Anyone who believes an individual can’t make a real difference has never seen just how strongly one single dealer can influence countless coin collectors’ fields of collection. If a particular type of coin is regularly featured in auction catalogues and lists, perhaps along with some interesting commentary, it is sure to attract the interest of a wide range of collectors.
For example, a friendship forged at a coin convention in Singapore led to a fascination with Swiss shooting thalers and medals developing in the Far East. After all, shooting thalers and shooting medals combine many aspects that are highly valued in that part of the world, especially in Singapore, Hong Kong and China. They are large, made from silver and, in some cases, boast elaborate designs. Some of these pieces are common and some are extremely rare; but they all have one thing in common: the amount people pay for rare shooting thalers today is still relatively little considering just how rare they are.
Why Do People Collect Shooting Thalers In Singapore?
In 2011, well-known Swiss coin dealer and former President of the VSBN (Association of Swiss Professional Numismatists) Marcel Häberling attended the Singapore Coin Fair for the first time. He brought along a large number of Swiss shooting thalers, which attracted prospective buyers at once. One of them, Keh Wee Kwang, was so fascinated that, after several years as a collector, he switched over to the dealing side. He is now the proud owner of a flourishing coin dealership in Singapore, whose website explains the history of Swiss shooting thalers in Chinese.
These two men have joined forces with Jürg Richter, the number-one specialist in Swiss coins, medals and banknotes, who has already written a great many catalogues, to produce an English-Chinese edition of his fundamental work on Swiss shooting thalers and shooting medals, published by Gietl Verlag.
A Lesson In Swiss Legends
While the first and second editions of this work focussed on the catalogue, the trio of writers decided that, for the third edition, they would provide detailed descriptions of the official medals issued to mark the Swiss Federal Shooting Festivals. These descriptions were also necessary, because the host of figures, symbols, myths and legends, which Swiss readers know inside out, would be entirely incomprehensible to anyone with a different cultural background.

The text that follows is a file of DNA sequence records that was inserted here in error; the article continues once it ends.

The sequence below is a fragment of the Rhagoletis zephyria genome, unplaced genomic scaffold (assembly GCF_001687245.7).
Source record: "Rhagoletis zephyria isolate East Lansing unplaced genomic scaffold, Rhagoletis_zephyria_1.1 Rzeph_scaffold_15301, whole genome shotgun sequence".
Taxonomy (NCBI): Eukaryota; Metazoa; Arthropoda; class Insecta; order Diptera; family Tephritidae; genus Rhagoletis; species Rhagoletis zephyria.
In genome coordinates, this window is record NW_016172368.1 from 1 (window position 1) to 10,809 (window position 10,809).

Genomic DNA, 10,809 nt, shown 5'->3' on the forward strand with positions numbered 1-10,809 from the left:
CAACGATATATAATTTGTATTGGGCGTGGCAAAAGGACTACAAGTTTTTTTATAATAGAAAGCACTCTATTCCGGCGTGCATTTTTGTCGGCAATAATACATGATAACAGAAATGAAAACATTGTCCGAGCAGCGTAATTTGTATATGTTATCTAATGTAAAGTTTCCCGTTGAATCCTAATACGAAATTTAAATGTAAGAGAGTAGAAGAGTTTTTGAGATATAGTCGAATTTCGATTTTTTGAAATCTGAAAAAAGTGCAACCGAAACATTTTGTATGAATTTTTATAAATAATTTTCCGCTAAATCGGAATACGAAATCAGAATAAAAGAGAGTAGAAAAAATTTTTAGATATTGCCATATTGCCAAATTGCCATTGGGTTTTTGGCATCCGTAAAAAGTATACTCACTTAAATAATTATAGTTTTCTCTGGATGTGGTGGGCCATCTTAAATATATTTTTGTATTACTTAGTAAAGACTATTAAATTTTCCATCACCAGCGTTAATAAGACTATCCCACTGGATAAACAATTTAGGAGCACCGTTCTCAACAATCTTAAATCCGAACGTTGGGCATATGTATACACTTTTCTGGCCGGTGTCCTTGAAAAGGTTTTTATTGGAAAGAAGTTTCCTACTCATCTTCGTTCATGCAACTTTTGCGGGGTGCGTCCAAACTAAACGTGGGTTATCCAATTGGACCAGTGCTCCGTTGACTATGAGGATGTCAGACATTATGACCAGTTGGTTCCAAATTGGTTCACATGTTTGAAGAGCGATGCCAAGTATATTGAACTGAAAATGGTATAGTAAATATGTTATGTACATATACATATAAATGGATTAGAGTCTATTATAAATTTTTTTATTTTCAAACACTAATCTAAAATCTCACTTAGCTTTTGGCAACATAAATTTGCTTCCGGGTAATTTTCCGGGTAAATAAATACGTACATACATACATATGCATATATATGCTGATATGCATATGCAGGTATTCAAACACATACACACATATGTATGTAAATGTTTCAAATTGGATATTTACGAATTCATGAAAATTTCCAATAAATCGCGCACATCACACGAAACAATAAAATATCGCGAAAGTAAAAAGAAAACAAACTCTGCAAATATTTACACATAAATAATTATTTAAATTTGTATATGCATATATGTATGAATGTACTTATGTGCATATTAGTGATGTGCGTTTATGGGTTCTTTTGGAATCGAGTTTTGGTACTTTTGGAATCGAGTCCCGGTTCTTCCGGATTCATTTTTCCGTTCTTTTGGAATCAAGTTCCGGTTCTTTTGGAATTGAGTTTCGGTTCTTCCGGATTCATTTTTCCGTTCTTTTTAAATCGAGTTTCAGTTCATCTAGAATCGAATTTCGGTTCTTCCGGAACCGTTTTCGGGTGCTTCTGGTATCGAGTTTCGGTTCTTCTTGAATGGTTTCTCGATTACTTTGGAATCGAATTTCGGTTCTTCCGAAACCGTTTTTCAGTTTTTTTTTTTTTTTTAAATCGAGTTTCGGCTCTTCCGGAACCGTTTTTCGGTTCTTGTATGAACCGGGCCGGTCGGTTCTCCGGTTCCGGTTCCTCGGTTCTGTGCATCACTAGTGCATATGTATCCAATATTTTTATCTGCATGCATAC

For example, the obverse design of one medal from 1893 alludes to the Battle of St. Jakob an der Birs in the Old Zurich War. If you’ve been taught about this battle, and about how arrogant those French soldiers were, since childhood, you’ll be all too familiar with the response ‘there, eat one of your roses!’. Everyone else either has to learn German in order to understand the German Wikipedia article – or can now read the story on page 52 in the third edition of the catalogue of Swiss shooting thalers.
It was a very important and wise move on the writers’ part to consider the position of people who didn’t grow up with Swiss historical myths. Even in German-speaking countries, there are some collectors who would be more than happy to refer to this edition to better understand the cultural and historical background of shooting thalers.
Chocolate From Freiburg, Clocks From Neuchâtel
These coin descriptions aren’t the only parts of this English-Chinese edition of the catalogue that demonstrate intercultural understanding. Reading the short introductions to the issuing minting authorities, it’s clear that someone has taken the time to carefully consider what potential readers may know and want to know about particular cantons. These descriptions enable tourists to rediscover Switzerland – and not just through historical facts and figures, maps and coats of arms. Readers may even learn some new facts about these cantons, which they will then want to verify on their next European trip.
This book is a stroke of genius that demonstrates how much good can come of seizing the opportunities that present themselves, rather than simply lamenting the decline of collecting. Fantastic information, presented in a way that is accessible for a wide range of customers! Books like this help to build up international demand for rather narrow fields with small communities of collectors – a category that Swiss shooting thalers and medals would otherwise come under.
You can order the book directly from Gietl Verlag. Please use this option, as direct orders provide substantial support to small, specialist publishers that really need it.
Of course, customers living in countries in the Far East can also purchase the book via Emporium Antiquities. This site also offers a guide to collecting Swiss shooting medals, published by Gietl Verlag, which provides an introduction to the subject in three languages.